During my service I found no shortage of career and leadership development opportunities. Training offered could often be used towards career advancement and leadership develop in some way, shape or form. Nothing was wasted. Most training eventually lead to promotion points, which contributed to advancement. The first few years of AGR were often spent on TDY earning some kind of certificate of completion. Even as a traditional guardsmen, drill weekends were often shaped around some form of training that would contribute to career and leadership development. I genuinely expected the civilian sector to do the same.

When I retired and began my journey in the civilian sector I was shocked to learn it was different. The same urgency and importance was not placed on career and leadership development. Many companies were proud to offer annual mandatory online classes, which often did not lead to advancement. Few offered all employees the opportunity to take actual leadership and career specific courses that contributed to advancement. Frankly, if employees did not invest in their own develop, they may not have received it at all.

What I discovered are employees who went the extra mile to invest in themselves are better off. Credentials earned from accredited institutions maybe useful in related industries regardless of employer. In addition, the employee displays their committment to personal and professional development by absording the cost of their development. This is attractive to employers who want highly qualified talent and without the time and financial committment. Tuition assistance is nice, but carries a price. Rightfully so, employers want to reap what they sew, thus enforcing mandatory reimbursement of assistance if a minimum employment commitment is not fulfilled.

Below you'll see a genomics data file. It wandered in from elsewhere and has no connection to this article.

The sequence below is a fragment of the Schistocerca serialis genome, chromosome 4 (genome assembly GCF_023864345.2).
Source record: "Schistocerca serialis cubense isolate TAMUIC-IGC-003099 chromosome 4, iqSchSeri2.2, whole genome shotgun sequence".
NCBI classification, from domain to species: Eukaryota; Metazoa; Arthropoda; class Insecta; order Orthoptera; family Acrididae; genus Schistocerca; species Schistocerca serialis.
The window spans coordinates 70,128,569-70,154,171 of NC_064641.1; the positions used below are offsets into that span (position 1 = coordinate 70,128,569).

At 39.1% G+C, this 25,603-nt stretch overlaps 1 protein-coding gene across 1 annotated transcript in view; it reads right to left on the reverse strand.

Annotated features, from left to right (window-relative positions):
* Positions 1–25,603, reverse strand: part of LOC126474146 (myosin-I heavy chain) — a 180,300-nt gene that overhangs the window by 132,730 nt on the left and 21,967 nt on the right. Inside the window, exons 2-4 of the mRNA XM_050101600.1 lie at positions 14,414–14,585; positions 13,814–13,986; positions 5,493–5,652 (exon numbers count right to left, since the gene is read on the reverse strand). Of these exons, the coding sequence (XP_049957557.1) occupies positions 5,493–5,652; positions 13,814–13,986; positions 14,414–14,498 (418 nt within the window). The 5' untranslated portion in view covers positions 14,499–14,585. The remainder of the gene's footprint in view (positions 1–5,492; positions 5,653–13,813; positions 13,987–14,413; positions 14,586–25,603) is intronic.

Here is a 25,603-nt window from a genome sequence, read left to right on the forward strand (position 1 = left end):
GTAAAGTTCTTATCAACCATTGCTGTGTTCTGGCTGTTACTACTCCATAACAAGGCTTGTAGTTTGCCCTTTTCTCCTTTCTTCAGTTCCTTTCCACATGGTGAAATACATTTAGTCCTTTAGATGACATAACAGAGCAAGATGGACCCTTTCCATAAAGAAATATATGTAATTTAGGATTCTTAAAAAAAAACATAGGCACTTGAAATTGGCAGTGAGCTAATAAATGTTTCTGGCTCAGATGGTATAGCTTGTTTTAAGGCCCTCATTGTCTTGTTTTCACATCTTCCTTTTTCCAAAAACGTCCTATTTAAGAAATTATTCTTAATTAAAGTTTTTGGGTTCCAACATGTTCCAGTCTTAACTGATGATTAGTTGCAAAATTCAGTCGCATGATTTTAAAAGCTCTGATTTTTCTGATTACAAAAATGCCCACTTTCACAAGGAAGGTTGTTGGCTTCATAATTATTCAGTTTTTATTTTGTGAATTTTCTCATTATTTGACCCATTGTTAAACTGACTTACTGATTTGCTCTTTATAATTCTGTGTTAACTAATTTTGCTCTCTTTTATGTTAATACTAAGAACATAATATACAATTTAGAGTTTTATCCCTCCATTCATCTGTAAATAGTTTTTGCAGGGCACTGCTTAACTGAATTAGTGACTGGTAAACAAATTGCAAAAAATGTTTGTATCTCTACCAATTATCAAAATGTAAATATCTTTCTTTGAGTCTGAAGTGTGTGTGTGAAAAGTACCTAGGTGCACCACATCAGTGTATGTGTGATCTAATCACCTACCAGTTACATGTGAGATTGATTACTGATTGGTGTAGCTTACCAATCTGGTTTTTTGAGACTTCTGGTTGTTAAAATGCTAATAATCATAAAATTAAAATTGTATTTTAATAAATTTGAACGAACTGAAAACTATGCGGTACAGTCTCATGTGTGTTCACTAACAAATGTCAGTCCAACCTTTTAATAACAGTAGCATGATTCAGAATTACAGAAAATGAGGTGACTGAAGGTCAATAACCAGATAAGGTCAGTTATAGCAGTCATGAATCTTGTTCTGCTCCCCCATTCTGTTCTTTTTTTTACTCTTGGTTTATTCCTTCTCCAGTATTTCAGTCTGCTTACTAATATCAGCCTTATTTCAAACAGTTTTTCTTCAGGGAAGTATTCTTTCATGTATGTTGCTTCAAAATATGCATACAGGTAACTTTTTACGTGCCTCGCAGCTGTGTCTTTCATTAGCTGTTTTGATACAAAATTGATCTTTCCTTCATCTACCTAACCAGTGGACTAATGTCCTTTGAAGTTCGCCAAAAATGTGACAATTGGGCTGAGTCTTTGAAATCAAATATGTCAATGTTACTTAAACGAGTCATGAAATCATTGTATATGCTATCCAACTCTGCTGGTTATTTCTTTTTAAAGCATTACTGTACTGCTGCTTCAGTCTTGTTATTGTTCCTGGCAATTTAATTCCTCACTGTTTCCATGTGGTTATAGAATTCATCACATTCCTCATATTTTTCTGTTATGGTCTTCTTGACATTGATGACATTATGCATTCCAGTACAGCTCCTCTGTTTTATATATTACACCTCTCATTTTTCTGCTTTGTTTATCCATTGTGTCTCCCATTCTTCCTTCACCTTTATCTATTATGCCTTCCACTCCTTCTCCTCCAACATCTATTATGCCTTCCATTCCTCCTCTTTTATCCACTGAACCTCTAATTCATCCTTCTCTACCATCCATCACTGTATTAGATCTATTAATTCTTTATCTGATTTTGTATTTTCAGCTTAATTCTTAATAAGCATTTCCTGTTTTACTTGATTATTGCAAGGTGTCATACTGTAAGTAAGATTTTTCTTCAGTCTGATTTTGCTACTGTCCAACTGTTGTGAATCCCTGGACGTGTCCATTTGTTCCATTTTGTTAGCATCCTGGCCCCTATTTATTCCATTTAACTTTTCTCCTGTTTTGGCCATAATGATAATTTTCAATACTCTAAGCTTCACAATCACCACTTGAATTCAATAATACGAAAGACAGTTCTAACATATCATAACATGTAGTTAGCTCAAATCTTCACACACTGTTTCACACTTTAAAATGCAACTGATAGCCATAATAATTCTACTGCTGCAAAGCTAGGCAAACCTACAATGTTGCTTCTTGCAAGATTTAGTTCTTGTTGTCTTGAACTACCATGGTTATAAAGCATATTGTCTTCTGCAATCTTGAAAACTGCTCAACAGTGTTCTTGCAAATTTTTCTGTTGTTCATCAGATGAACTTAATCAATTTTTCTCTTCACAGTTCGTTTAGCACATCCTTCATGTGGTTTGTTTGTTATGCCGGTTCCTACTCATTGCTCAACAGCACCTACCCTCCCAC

Don’t be discouraged if your employer does not display the same amount of enthusiasm for career and leadership development as you once received from the military. Instead use these pieces of advise to help you cope with the difference.

  1. Consider making the investment in yourself. Yes, it will cost you some upfront cash, however, you can take the credential with you.
  2. Research your corporate tuition assistance program. If you are OK with the terms, submit a request. Understand that no job is 100% secure, so save accordingly.
  3. Change your mindset about corporate career development. Take as many courses and classes as you can excel. Keep in mind that the knowledge you gain can be used anywhere you go. So what if the employer specific education are only useful with that specific organization. You have sharpened your skills and enhanced your knowledge base, which makes you smarter and more mature than your co-workers who refuse to do the same.
  4. Have a candid conversation with your leadership about what is important to you and how they may help. Leaders are not mind readers. If career development is important, tell them. Good leaders will use the information for your and the organization’s good.

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